A Proposed Fifth Law of Thermodynamics
Entropy is what is probable in general systems theory, but existence is not what is probable, it is what is possible, it is what is left after that which would be lost, is lost. Jim Whitescarver
Abstract The missing link in thermodynamics as taught in schools today seems to be a concise explanation of why order and structures abound in a universe purported to be driven by a Second Law that states that disorder increases, always and everywhere. This short note is provided in order to stimulate discussion around a possible Fifth Law which predicts what we observe, which is that order and structures should actually predominate in the world in which we live.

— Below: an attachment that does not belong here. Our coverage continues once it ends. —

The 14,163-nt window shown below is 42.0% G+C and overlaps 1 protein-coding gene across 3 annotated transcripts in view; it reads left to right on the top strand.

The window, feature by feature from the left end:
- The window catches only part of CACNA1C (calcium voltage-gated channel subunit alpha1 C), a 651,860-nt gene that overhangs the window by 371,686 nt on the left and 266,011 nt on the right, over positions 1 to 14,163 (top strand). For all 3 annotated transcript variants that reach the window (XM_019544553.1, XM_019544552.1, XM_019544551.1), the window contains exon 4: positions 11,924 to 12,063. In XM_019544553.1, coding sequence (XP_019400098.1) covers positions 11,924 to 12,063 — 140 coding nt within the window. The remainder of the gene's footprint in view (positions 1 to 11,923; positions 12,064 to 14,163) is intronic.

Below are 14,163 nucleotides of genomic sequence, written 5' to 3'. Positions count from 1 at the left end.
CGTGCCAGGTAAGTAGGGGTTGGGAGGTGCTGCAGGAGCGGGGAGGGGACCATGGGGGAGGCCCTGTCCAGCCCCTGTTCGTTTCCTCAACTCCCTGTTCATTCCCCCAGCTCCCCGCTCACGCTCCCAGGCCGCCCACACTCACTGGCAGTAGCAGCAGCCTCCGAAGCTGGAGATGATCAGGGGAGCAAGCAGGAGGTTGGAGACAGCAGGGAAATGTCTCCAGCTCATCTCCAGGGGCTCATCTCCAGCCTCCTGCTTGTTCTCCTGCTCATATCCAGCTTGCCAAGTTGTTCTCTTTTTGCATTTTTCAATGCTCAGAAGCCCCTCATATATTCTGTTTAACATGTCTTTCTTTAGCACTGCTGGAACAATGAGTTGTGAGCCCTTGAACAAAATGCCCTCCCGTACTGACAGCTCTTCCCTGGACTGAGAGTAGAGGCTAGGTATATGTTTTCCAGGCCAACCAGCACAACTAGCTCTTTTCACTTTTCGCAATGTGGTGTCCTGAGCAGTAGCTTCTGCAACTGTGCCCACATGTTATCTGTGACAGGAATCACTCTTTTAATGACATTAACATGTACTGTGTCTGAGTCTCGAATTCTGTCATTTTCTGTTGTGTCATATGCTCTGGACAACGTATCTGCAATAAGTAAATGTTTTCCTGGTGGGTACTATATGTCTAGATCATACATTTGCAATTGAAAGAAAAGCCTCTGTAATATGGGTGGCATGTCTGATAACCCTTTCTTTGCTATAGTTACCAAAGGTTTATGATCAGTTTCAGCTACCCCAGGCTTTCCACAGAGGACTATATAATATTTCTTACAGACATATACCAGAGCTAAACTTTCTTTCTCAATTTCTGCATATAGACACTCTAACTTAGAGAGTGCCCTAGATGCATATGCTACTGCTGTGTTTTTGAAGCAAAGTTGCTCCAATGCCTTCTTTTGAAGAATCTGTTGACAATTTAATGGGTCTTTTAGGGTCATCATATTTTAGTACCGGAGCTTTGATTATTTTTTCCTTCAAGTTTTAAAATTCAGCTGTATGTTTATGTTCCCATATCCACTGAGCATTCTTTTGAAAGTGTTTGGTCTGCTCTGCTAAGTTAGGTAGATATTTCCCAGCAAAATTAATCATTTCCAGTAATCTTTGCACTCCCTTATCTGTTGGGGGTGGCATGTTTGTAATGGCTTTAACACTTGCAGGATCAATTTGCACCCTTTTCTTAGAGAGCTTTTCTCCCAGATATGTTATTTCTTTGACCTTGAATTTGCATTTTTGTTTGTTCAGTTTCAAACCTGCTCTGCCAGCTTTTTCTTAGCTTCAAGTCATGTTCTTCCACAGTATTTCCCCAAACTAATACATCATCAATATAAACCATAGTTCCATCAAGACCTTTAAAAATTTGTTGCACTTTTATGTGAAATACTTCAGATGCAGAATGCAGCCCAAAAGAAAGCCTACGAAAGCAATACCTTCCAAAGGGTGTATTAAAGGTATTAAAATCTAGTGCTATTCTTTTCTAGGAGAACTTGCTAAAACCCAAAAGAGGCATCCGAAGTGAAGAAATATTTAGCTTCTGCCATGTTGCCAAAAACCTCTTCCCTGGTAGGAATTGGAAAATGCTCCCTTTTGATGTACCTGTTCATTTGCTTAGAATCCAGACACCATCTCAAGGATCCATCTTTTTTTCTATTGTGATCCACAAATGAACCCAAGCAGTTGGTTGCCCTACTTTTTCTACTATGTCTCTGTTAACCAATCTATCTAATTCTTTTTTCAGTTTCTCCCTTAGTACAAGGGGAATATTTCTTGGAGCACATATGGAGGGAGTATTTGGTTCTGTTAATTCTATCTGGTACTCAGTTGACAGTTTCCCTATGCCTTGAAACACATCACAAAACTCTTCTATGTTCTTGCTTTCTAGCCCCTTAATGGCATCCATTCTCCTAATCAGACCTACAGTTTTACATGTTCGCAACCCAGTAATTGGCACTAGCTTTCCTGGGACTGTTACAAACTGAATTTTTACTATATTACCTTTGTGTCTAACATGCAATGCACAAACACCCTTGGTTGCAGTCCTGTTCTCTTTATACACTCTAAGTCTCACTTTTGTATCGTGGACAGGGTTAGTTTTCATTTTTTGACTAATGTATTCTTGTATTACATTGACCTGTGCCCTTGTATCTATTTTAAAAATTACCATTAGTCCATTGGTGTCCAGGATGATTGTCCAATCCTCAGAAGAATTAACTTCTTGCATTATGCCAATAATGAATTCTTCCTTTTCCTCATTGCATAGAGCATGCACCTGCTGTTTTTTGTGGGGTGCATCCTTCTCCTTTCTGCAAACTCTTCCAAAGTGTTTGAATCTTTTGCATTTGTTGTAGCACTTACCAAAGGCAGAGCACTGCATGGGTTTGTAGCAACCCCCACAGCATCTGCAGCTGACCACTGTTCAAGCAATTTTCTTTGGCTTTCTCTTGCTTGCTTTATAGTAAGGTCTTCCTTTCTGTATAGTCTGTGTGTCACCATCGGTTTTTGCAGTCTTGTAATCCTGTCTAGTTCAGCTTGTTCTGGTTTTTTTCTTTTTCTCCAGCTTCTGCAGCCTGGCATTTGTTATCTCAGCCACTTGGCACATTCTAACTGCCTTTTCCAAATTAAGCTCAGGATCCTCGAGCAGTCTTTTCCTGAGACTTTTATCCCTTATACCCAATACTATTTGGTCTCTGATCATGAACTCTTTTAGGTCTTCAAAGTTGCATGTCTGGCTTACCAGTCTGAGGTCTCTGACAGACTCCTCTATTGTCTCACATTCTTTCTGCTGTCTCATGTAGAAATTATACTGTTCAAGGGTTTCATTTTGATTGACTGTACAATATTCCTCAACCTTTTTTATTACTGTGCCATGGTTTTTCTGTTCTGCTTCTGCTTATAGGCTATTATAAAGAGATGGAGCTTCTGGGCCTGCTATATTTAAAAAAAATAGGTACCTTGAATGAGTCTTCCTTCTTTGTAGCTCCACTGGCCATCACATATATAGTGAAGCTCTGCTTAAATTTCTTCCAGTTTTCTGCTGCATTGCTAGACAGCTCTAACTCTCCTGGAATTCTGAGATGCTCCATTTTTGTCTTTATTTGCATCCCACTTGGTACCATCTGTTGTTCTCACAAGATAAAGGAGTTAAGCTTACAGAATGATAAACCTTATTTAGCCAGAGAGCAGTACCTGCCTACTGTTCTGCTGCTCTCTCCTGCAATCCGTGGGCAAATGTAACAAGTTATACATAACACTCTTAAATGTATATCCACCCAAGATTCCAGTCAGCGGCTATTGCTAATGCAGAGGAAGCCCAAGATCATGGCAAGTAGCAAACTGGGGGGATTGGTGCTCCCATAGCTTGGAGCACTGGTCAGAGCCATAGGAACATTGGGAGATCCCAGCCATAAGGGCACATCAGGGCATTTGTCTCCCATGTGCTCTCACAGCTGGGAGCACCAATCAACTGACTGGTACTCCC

Introduction Thermodynamics has become a stable body of knowledge based on four laws, along with an occassionally quoted Law #5. Thermodynamicists preferring to begin counting at zero have named Law #5, "The Fourth Law leading us to entitle this article "A Proposed Fifth Law of ..."
The five commonly quoted laws are:
0th Law: "If two thermodynamic systems are in thermal equilibrium with a third, they are also in thermal equilibrium with each other."The most widely quoted of these laws is the 2nd Law. It has been interpreted as saying that entropy, a measure of disorder, always increases, or at best stays the same over increasing time. In fact, the 2nd Law is one of the few laws of physics which is asymmetric in time. Some discussions assert that it is "the law" which actually defines the direction of time within our universe.